When it comes to any kind of physical asset, whether it’s a house or a priceless antique, you’ll want to list the current resale value, not the price you paid for it or the portion you’ve paid off if you owe money, like a mortgage on your house. That’s up next.

Step Three: List your debts.

Next, make a list of your debts. Some of your debts might be money you owe towards the assets you own, like a car loan or a mortgage, but others might be unrelated, like your student loans, line of credit, or credit card debt.

Step Four: Get accurate numbers.

Once you’ve listed your assets and your debts, make sure to log in to the related accounts and get up-to-date, accurate numbers for each one. The whole point is to get a comprehensive look at exactly where you stand at a moment in time, so it really is worth the time to log in to a few tools.

If you’re including assets that are harder to value, like a house you bought years ago, or a used car you own, do your best to find independent sources for your numbers. I personally use Canadian Black Book to get an impartial estimate of my car’s value for our net worth, and I rely on conservative estimates of home price increases in our area to update our home’s value.

Step Five: Track on a regular basis.

Some people track their net worth monthly, others prefer quarterly, and others like to look at it on an annual basis. While there’s no one right way to do it, monthly and quarterly are the best options for tracking your net worth in my opinion—they’re far enough apart that you don’t need to worry about daily fluctuations and you don’t need to log in to every account once a week, but they’re close enough together that you’ll be able to see trends over time (it’ll take you a while to see year-over-year trends, after all).

What are the problems with calculating your net worth?

While tracking your net worth is undeniably valuable, it’s not perfect—which is true of almost every method of managing your money. Here are some of the issues to watch out for when you’re tracking your net worth.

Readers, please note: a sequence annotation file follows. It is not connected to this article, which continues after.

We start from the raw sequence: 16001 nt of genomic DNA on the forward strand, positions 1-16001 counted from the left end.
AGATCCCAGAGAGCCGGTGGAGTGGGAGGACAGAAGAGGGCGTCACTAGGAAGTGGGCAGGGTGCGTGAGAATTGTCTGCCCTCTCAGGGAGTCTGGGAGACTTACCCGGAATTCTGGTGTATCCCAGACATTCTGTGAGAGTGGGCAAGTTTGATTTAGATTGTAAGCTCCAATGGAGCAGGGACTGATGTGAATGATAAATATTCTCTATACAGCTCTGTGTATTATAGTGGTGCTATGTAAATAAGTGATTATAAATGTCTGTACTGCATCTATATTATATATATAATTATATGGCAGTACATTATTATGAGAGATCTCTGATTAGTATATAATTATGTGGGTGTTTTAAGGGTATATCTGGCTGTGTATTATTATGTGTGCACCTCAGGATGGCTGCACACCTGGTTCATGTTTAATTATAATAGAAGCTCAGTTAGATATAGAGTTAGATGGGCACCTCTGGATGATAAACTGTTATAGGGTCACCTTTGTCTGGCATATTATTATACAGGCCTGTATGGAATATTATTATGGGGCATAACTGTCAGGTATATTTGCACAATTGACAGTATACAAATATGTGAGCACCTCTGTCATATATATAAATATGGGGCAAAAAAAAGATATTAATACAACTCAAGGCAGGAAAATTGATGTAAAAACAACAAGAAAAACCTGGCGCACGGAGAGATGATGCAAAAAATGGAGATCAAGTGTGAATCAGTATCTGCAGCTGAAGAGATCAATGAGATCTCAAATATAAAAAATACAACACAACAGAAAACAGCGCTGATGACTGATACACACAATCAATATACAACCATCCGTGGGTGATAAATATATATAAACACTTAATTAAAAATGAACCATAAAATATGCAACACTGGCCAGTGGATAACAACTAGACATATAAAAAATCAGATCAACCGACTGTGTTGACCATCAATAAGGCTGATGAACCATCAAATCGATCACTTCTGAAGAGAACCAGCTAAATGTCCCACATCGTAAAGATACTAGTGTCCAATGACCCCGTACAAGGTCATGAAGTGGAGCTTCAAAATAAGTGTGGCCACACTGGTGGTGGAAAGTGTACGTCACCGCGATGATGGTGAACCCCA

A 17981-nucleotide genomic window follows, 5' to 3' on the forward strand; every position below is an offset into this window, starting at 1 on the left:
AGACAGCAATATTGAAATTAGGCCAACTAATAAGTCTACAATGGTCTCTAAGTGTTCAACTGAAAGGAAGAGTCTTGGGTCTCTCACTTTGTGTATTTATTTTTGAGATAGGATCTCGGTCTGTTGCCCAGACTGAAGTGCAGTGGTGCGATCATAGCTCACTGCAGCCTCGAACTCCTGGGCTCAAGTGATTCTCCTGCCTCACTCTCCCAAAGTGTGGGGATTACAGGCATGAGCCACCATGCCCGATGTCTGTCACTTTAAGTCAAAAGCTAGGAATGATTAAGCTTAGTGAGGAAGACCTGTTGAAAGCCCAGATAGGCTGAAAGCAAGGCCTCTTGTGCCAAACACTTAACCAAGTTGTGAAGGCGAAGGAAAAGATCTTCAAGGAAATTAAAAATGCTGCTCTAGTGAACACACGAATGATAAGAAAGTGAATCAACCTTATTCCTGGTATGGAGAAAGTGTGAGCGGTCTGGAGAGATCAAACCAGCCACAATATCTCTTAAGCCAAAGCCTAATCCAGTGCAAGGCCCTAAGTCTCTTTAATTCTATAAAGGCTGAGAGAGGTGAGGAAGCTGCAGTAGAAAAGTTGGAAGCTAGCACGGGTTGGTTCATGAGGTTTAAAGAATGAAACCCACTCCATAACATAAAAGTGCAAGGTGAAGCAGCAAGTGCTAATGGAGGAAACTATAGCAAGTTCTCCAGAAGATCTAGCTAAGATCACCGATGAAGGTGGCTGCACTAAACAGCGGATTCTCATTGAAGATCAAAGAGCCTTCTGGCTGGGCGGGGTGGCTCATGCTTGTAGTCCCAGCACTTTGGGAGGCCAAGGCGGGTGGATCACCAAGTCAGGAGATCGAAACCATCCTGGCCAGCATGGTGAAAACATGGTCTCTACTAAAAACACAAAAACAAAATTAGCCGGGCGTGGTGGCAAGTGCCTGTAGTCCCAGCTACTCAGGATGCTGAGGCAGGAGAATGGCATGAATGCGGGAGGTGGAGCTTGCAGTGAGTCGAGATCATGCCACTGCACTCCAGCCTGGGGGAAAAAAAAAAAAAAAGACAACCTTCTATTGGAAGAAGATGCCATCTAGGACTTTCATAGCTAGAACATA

• It’s not 100% within your control. If your net worth includes investments (and it should, investing is a great way to build wealth!) then your total net worth isn’t going to be something you can entirely control. Your investments can go up or down, which will impact your net worth. When that happens, just make sure to remember that you’re tracking over the long term.
  • No real consensus on what’s included (or not). There are some variations between how different people advise you to track your net worth, and none of them are wrong—they’re just different. Some people track all of their accounts, including short-term accounts like their chequing and their emergency savings, while others focus on solely assets intended for the long-term, like retirement accounts, debt repayment, and assets like a car and a house. That approach can reduce the amount of volatility in your net worth—so if you had to tap into your emergency fund, you wouldn’t see a drop in your net worth—but it also provides a lower total since you’re not including all of your assets. The most important thing is that you’re consistent in the assets and debts that you choose to include over time.

Free net worth spreadsheet template

To help you get started tracking your net worth, I’ve put together a free spreadsheet with formulas all set up to help you track monthly or quarterly. All you need to do is change the titles of each column based on when you want to update your net worth, and you’ll be all set for a year (or more!) of tracking.

a free net worth tracking spreadsheet

Get my free net worth spreadsheet now

Everything you need to start keeping tabs on one of the most important numbers in your financial life: your net worth.

Tracking your net worth will help you achieve your goals

The first step to getting where you want to go is understanding where you’re starting from. Your net worth is one of the best ways to get that kind of understanding when it comes to your money, because it helps you see everything all at once—and while there’s a time and place for diving deep into understanding each part of your financial picture, it’s equally important to understand the picture as a whole.

So what are you waiting for? Grab that spreadsheet and start tracking your net worth ASAP.